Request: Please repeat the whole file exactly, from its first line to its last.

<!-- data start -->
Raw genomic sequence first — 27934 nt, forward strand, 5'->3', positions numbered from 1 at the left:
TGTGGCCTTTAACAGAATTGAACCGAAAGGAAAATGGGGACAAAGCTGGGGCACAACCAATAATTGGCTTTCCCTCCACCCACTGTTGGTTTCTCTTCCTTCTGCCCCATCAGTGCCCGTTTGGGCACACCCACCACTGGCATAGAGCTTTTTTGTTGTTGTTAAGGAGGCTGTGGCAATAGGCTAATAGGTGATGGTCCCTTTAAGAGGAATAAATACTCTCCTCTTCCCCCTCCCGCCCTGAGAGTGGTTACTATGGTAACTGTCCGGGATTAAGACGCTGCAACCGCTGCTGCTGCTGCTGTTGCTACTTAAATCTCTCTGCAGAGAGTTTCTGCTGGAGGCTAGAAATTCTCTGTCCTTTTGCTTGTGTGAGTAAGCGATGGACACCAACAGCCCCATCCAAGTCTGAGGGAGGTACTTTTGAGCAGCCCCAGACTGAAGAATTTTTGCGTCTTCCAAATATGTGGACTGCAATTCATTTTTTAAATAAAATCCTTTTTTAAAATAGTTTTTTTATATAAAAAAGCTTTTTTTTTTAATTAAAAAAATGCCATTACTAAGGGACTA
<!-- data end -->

Raw genomic sequence first — 27934 nt, forward strand, 5'->3', positions numbered from 1 at the left:
TGTGGCCTTTAACAGAATTGAACCGAAAGGAAAATGGGGACAAAGCTGGGGCACAACCAATAATTGGCTTTCCCTCCACCCACTGTTGGTTTCTCTTCCTTCTGCCCCATCAGTGCCCGTTTGGGCACACCCACCACTGGCATAGAGCTTTTTTGTTGTTGTTAAGGAGGCTGTGGCAATAGGCTAATAGGTGATGGTCCCTTTAAGAGGAATAAATACTCTCCTCTTCCCCCTCCCGCCCTGAGAGTGGTTACTATGGTAACTGTCCGGGATTAAGACGCTGCAACCGCTGCTGCTGCTGCTGTTGCTACTTAAATCTCTCTGCAGAGAGTTTCTGCTGGAGGCTAGAAATTCTCTGTCCTTTTGCTTGTGTGAGTAAGCGATGGACACCAACAGCCCCATCCAAGTCTGAGGGAGGTACTTTTGAGCAGCCCCAGACTGAAGAATTTTTGCGTCTTCCAAATATGTGGACTGCAATTCATTTTTTAAATAAAATCCTTTTTTAAAATAGTTTTTTTATATAAAAAAGCTTTTTTTTTTAATTAAAAAAATGCCATTACTAAGGGACTA